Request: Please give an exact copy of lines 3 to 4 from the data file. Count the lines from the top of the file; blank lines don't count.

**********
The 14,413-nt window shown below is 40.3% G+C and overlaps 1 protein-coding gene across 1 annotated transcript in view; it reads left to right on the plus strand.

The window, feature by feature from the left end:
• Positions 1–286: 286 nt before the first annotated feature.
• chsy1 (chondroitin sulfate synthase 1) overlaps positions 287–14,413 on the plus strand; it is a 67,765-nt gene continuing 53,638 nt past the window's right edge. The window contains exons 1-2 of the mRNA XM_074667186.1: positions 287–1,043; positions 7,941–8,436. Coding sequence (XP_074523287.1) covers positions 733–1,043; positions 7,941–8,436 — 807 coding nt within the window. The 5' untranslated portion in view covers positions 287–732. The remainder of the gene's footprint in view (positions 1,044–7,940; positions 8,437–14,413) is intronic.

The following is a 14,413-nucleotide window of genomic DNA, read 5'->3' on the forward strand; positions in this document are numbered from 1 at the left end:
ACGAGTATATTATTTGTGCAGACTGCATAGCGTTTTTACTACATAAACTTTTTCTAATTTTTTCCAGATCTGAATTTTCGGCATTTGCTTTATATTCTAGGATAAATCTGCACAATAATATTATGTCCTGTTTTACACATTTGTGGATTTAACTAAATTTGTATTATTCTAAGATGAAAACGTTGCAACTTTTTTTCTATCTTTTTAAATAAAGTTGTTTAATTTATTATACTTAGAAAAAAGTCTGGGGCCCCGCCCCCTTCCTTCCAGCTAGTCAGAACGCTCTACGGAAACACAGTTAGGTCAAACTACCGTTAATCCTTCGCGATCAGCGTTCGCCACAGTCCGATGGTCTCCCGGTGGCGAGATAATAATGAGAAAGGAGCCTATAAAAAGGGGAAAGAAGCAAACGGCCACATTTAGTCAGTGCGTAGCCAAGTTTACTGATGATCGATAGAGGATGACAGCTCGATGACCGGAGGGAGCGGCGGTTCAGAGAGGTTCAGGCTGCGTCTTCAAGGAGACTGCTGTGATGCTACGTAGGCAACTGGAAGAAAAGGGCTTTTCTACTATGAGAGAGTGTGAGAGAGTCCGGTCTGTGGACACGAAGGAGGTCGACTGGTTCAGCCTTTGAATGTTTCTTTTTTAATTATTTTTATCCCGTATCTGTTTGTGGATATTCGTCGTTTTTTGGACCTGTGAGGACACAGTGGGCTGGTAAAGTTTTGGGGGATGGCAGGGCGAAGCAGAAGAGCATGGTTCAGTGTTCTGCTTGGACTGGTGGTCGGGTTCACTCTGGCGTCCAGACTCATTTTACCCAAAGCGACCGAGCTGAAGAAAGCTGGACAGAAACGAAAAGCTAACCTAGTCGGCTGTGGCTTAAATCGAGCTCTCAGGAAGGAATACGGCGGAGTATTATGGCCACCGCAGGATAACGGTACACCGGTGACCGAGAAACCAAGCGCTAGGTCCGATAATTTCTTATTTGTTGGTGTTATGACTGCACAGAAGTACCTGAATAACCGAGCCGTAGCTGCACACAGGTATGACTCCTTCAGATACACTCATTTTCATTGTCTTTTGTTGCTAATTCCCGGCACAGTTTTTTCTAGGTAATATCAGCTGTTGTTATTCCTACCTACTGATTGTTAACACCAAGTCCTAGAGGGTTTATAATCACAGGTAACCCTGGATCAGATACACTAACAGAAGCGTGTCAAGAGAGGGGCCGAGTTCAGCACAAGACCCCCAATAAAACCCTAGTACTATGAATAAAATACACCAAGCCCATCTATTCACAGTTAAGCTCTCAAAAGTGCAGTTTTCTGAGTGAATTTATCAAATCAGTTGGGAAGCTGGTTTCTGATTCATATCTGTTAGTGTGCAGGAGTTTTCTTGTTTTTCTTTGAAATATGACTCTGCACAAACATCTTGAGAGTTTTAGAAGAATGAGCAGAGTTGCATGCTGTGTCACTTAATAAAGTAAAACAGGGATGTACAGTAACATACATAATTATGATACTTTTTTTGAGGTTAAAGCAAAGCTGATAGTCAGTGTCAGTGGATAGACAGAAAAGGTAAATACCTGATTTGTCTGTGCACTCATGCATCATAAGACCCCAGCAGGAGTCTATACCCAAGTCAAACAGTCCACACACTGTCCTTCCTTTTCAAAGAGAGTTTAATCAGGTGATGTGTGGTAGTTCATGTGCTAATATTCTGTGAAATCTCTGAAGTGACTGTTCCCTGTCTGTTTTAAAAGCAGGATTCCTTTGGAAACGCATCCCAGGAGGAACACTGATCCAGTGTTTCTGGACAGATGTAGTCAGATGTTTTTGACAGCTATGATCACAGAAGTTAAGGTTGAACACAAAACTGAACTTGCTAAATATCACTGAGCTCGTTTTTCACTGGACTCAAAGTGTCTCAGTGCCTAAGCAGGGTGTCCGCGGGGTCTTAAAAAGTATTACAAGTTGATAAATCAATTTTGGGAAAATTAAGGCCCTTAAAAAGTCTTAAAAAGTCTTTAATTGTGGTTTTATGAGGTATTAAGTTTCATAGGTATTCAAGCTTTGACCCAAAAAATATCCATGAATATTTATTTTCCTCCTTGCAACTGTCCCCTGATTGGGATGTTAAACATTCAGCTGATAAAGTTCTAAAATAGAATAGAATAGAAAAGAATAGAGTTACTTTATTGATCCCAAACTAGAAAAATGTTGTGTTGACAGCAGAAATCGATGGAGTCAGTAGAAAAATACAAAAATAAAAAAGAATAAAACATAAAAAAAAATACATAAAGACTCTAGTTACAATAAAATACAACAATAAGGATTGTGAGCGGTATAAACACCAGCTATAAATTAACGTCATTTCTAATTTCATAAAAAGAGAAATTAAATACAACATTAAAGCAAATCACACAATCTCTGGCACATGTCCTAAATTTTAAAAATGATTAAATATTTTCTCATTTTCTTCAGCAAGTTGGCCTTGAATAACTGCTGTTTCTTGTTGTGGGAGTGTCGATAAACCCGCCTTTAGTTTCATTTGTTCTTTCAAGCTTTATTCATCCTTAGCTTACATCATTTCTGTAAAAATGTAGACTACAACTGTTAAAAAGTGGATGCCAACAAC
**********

• Positions 1–286: 286 nt before the first annotated feature.
• chsy1 (chondroitin sulfate synthase 1) overlaps positions 287–14,413 on the plus strand; it is a 67,765-nt gene continuing 53,638 nt past the window's right edge. The window contains exons 1-2 of the mRNA XM_074667186.1: positions 287–1,043; positions 7,941–8,436. Coding sequence (XP_074523287.1) covers positions 733–1,043; positions 7,941–8,436 — 807 coding nt within the window. The 5' untranslated portion in view covers positions 287–732. The remainder of the gene's footprint in view (positions 1,044–7,940; positions 8,437–14,413) is intronic.